The concept of safety huddles has been around for years and can take various forms. In general, they involve organizational stakeholders who provide a briefing on safety topics relevant to the past 24 hours and future 24 hours of operations to improve information-sharing and accountability. Facilities managers are important members of the huddle team, and many safety incidents that have impacts across departments fall under their leadership purview. Key examples include both unplanned and planned utility outages.

Many facilities managers have experienced first hearing about a facilities-related safety issue by another leader in their huddle and, thereby, were ill-prepared to address either the cause or the resolution. Here are three ways to avoid this circumstance and improve the safety huddle experience for everyone:

  • Institute an incident escalation path within the facilities team. Ensure all shifts recognize the importance of leadership situational awareness for incidents that disrupt normal operations. For example, if there was a plumbing issue in a patient room that required a room closure, ensure the team reports the situation to the facilities manager prior to the huddle.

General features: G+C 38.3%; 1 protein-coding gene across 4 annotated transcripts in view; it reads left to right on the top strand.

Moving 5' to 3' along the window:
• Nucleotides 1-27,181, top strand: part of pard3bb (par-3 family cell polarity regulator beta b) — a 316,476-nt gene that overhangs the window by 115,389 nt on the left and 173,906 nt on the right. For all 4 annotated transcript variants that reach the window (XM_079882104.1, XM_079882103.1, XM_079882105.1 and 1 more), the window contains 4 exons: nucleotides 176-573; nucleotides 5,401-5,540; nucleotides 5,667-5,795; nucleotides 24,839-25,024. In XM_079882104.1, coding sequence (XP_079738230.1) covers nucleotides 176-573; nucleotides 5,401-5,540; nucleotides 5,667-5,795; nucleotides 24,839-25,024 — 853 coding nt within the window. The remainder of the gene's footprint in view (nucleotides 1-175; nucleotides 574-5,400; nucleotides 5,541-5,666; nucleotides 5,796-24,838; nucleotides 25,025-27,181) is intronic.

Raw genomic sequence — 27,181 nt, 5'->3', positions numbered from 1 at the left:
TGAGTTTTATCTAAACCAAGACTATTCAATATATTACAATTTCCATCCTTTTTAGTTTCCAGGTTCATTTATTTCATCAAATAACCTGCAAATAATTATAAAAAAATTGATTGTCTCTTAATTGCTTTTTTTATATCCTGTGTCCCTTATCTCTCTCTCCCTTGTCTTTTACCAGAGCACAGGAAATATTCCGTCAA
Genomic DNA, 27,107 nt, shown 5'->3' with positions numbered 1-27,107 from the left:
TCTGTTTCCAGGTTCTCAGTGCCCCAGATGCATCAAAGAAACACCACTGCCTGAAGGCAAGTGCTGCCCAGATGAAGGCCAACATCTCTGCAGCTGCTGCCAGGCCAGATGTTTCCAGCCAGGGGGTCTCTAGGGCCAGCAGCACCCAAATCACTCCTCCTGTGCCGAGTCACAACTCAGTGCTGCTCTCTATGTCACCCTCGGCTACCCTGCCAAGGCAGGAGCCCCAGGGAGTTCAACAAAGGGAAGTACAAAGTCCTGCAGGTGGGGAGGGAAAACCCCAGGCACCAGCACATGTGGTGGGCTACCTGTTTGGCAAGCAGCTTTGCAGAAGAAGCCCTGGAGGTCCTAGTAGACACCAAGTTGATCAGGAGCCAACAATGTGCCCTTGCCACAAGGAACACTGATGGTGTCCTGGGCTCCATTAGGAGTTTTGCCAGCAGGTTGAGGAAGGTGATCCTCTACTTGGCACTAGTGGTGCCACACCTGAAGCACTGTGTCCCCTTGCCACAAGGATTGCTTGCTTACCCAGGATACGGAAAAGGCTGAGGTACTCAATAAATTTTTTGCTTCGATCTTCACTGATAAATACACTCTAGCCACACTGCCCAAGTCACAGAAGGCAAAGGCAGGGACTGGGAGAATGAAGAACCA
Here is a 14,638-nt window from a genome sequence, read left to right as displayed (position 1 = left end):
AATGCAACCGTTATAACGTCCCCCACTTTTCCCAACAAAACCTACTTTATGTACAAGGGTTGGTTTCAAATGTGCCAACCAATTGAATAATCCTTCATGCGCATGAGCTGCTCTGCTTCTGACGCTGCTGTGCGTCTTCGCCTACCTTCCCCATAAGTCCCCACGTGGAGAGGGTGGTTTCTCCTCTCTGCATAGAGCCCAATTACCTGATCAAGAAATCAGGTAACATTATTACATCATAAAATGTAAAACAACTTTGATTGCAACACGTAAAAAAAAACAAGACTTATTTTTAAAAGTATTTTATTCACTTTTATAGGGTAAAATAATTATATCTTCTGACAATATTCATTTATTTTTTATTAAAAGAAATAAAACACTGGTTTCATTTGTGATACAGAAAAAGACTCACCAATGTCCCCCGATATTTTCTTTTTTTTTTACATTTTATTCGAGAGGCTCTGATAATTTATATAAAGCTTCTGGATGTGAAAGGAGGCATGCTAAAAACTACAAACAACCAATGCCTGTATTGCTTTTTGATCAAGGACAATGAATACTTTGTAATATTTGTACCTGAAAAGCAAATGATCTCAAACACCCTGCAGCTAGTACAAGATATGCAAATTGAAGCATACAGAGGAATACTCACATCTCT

• Set the standard for a proactive report out in the safety huddle. Provide information such as planned elevator maintenance and shutdown in the safety huddle in advance of the downtime. For known issues that occurred during the previous night, report on those events at the start of the huddle.
  • Create open channels of communication with the fellow safety huddle leaders. Get to know the leaders within the huddle team and show that they can come to you directly for any concerns. Effective communication within the facilities department and across the safety huddle team will prevent all leaders from being surprised during the huddle. If surprises still happen, offer to speak with the leader immediately following the meeting.

Kathryn Quinn, MHS, CHSP, SASHE, safety officer and emergency management manager at Saint Alphonsus Health System, and Jeffrey Henne, CHC, FASHE, CHSP, CHEP, CHFSM, CHPCP, safety and emergency manager at Penn Medicine — Hospital of the University of Pennsylvania.